You May Need Another COVID Booster Sooner Than You Think

·3 min read
NEW YORK, NEW YORK - MARCH 23: People enter and exit the Javits Center Covid-19 vaccination site on March 23, 2021 in New York City. As New York City slowly re-opens, Governor Andrew Cuomo announced that starting Tuesday residents ages 50 and up will be eligible to get the COVID vaccine. (Photo by Spencer Platt/Getty Images)
NEW YORK, NEW YORK - MARCH 23: People enter and exit the Javits Center Covid-19 vaccination site on March 23, 2021 in New York City. As New York City slowly re-opens, Governor Andrew Cuomo announced that starting Tuesday residents ages 50 and up will be eligible to get the COVID vaccine. (Photo by Spencer Platt/Getty Images)

Omicron may seem like old news, but it's as relevant as ever. COVID-19 cases are rising, hospitalizations have doubled since April, and the very contagious omicron substrain BA.5 is the new majority variant in the US. As a result, the White House COVID-19 Response Team is urging the public to get their booster doses now, if they haven't already, rather than waiting for a new variant-specific booster shot that might become available in the fall.

Pharmaceutical companies are working to manufacture new booster shots targeting subvariants BA.4 and BA.5 after the FDA advisory committee voted on June 27 to recommend an omicron-specific update to COVID-19 booster vaccines. While the FDA and the CDC still need to confirm, the data so far suggests that if you get a booster now, you will still be eligible to get a variant-specific vaccine this coming fall or winter, White House COVID-19 response coordinator Ashish Jha said during a White House Briefing on Tuesday.

"There are many people who are at high risk right now. And waiting until October, November for their boost . . . is not a good plan," Rochelle Walensky, director of the Centers for Disease Control and Prevention, said during the briefing. "And so we really do want to say now get your boost. We have every anticipation that the data will suggest that you will be eligible for a boost in the fall."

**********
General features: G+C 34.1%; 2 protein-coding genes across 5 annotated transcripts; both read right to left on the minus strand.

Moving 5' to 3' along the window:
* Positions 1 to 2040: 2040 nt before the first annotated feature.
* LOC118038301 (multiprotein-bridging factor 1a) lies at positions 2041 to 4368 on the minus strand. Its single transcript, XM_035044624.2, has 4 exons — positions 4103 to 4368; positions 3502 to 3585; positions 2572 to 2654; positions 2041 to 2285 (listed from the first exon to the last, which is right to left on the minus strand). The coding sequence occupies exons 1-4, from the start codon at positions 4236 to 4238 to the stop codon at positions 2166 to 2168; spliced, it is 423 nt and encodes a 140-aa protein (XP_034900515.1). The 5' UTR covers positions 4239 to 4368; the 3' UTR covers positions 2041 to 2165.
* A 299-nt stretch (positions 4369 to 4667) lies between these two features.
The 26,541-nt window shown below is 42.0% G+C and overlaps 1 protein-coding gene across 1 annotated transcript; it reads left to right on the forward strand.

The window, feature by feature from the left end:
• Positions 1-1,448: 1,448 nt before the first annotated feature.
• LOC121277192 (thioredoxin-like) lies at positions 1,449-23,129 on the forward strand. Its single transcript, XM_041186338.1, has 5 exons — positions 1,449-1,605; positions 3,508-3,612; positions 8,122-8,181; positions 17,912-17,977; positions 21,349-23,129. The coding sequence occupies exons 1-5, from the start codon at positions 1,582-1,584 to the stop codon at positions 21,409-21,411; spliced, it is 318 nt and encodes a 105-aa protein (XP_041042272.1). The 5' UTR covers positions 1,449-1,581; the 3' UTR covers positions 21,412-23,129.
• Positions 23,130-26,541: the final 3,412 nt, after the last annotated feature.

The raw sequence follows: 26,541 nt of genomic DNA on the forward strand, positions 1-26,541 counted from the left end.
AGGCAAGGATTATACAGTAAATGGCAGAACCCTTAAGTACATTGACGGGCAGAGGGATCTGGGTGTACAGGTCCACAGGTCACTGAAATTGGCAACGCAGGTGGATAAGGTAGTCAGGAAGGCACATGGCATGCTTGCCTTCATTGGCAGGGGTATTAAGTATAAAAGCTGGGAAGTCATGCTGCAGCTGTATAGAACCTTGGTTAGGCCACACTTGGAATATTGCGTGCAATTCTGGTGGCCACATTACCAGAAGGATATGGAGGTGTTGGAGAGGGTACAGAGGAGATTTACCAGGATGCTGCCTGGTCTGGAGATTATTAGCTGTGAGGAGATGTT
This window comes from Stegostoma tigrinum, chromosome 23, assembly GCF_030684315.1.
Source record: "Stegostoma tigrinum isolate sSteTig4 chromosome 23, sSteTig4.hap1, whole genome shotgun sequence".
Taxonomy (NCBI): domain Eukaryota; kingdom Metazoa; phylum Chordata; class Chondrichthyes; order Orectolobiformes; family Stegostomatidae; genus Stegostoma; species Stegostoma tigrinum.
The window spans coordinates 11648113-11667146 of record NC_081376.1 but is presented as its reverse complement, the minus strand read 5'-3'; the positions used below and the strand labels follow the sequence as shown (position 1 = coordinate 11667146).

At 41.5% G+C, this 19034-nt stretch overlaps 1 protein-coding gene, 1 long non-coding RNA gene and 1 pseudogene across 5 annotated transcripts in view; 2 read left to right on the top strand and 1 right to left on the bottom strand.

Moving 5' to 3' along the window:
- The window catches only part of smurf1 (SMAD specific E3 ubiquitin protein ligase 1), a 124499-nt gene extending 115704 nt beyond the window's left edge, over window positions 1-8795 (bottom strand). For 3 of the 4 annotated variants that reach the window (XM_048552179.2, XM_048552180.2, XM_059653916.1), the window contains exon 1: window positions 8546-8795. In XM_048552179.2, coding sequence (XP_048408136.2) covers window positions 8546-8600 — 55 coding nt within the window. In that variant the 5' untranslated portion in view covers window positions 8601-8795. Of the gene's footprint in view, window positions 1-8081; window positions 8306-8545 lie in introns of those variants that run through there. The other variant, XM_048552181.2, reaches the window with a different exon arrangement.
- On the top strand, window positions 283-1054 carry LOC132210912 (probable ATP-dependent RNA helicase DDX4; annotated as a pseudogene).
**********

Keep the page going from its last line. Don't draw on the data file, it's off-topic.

As of right now, boosters are available to everyone ages 5 years and older. The CDC also recommends two booster doses for people over 50 years old and people 12 years or older who are immunocompromised. The White House is considering expanding eligibility for second booster shots to all adults in light of the current rise in cases, according to The Washington Post.

As of June 29, adults who are up to date with their vaccinations are 3.5 times less likely to be hospitalized than unvaccinated adults, and among those who are 50 and older, people who have received two booster shots are 42 times less likely to die from COVID-19 compared to those who are unvaccinated, according to the Washington State Department of Health.

Who Is Eligible For a COVID-19 Booster Shot?

As of June 30, the CDC recommended that adults who are moderately to severely immunocompromised should receive a booster shot at least 28 days after their second dose of either the Pfizer or Moderna vaccines. For adults ages 50 years and older and some people ages 12 years and older who are moderately or severely immunocompromised, the CDC recommends receiving a second booster dose. You may also be eligible for Evusheld, a medicine given by your healthcare provider to help prevent you from getting COVID-19.

For anyone who is not deemed high-risk and who is age 6 months and older, the CDC recommends a COVID-19 primary series vaccine, plus one booster for everyone age 5 years and older. If you got the Pfizer or Moderna vaccine, you should wait at least five months from when you were fully vaccinated to receive your booster.

Johnson & Johnson's Janssen (J&J/Janssen) COVID-19 vaccine cannot be used as a second booster dose. The FDA officially approved "mix-and-match" COVID-19 boosters so that people can get booster shots that differ from the vaccine they received originally.

To figure out when you should receive the booster shot, you can use CDC's COVID-19 booster tool.

- Additional reporting by Maggie Ryan and Melanie Whyte